“What it tells you is that there is a culture at the global banks that has no fear of prosecutors or regulators catching them, or if catching them, of meaningfully punishing them ….  If the biggest downside for a bank is that you have to pay a fine – with shareholders’ money that you get to deduct from your taxes – that is the definition of incentivizing more law-breaking and crime.”

A Blank Page on Wall Street Pay in the S.E.C. Rule Book, Four Years Later: Four years after Congress told the SEC to write a rule to recover unearned pay from bankers, called compensation “clawbacks,” no rule has yet been written.  Prize winning New York Times columnist Gretchen Morgenson wrote an excellent piece on this, but the unsatisfactory answer from the SEC was it might get around to it within the next year. Given that everyone knows money is the motivator on Wall Street, you’d think it would take less than five or so years to pass a rule to recover money that Wall Street executives aren’t entitled to.

Why I don’t own bank shares: Everybody should read Terry Smith’s column in the financial times, “Why I don’t own bank shares.” Smith, a former top-rated banking analyst, is wary of investing with banks because he understands how they operate. Smith writes, “One of my basic tenets is never to invest in a business which requires leverage or borrowing to make an adequate return on equity.” Companies that require borrowing or heavy leveraging to survive are going to be more prone to risk when a credit cycle goes bad and there is a “run on the bank”.


Better Markets in the News:

Foreign exchange manipulation allegations erode public opinion: LA Times by Dean Starkman and Jim Puzzanghera 11/12/2014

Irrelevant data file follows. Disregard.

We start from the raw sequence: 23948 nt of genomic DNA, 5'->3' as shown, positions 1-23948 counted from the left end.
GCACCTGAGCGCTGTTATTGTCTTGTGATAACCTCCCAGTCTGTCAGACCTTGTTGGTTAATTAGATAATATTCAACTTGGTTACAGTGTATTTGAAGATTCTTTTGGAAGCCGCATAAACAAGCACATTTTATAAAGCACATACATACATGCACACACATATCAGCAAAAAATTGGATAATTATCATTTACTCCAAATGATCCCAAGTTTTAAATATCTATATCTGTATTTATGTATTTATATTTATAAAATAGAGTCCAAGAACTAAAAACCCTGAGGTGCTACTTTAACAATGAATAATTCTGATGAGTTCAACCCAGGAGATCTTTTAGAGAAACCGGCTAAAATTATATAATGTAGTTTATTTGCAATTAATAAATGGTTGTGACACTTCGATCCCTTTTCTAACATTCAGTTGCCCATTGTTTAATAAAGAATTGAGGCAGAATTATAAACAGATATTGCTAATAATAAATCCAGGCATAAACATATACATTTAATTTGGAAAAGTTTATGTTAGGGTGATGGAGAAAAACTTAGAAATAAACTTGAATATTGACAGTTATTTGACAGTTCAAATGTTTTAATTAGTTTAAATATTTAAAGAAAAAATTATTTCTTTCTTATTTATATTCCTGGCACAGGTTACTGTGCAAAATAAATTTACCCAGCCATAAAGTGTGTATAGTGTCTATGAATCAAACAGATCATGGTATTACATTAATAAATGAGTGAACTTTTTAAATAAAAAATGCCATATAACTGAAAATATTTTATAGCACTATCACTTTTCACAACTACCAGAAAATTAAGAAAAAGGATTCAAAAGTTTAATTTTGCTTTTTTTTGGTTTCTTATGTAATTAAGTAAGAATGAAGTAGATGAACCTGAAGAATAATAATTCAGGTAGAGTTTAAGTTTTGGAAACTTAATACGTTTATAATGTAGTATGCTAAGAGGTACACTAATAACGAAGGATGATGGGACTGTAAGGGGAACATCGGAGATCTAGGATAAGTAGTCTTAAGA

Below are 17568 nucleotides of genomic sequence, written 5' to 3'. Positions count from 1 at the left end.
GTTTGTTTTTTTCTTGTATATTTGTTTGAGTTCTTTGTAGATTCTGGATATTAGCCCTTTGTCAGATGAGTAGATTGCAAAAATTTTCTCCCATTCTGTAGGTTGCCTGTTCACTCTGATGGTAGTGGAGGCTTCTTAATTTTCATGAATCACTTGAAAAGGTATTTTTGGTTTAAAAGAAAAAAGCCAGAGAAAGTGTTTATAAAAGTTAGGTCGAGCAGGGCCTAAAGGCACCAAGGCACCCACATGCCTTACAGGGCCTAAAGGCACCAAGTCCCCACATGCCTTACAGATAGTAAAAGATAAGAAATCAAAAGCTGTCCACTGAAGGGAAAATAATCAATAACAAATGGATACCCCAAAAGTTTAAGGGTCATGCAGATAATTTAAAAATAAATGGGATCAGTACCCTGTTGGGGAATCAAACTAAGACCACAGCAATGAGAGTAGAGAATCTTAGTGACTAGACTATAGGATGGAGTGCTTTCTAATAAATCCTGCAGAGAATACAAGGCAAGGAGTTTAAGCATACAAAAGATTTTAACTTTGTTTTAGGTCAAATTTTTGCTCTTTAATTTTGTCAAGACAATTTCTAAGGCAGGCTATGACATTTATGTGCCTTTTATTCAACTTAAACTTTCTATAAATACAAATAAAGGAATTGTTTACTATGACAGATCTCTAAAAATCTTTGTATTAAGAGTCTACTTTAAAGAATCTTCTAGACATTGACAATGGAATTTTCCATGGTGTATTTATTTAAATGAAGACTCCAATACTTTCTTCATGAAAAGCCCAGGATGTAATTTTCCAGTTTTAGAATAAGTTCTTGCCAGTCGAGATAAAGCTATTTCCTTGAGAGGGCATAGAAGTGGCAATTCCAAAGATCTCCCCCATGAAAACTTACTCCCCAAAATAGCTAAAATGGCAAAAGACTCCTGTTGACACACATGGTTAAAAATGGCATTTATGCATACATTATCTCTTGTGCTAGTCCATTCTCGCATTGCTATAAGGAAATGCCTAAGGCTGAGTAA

Banks fined billions for rigging currency markets: Associated Press by Danica Kirka and Marcy Gordon 11/12/2014

The $9 Billion Witness: Meet JPMorgan Chase”s Worst Nightmare: Rolling Stone by Matt Taibii 11/6/2014

Tea Party Populism Is Dead. The GOP Is Back in Bed With Wall Street: New Republic by Alec MacGillis 10/31/2014

‘Banking Caucus’ member aims for Senate: by Alison Fitzgerald 10/31/2014

Articles of Interest:

Banks’ Fury Over FCA Foreign Exchange Fines: Sky News by Mark Kleinman 11/6/2014

Four Takeaways for Banks from the GOP’s Sweeping Election Victory: American Banker by Victoria Finkle and Rob Blackwell 11/5/2014

Banks’ Wish List for New Congress Topped by Relief From Attacks: Bloomberg by Cheyene Hopkins and Jesse Hamilton 11/5/2014

Mitch McConnell may be the greatest strategist in contemporary politics: Vox by Matthew Yglesias 11/4/2014

Capitol Book Club, With a Bonus: New York Times Dealbook New York Times Dealbook by Ben Protess and Eric Lipton 11/2/2014

This is why the economy has fallen and it can’t get up: Washington Post by Matt O’Brien 10/31/2014

How Congress Crippled the Recovery: Bloomberg View by Mark Whitehouse 10/31/2014

Levine on Wall Street: Manipulation and Bankruptcy: Bloomberg View by Matt Levine 10/31/2014

Wall Street’s Record Midterm Money Flows to Republicans: Bloomberg by Max Abelson 10/31/2014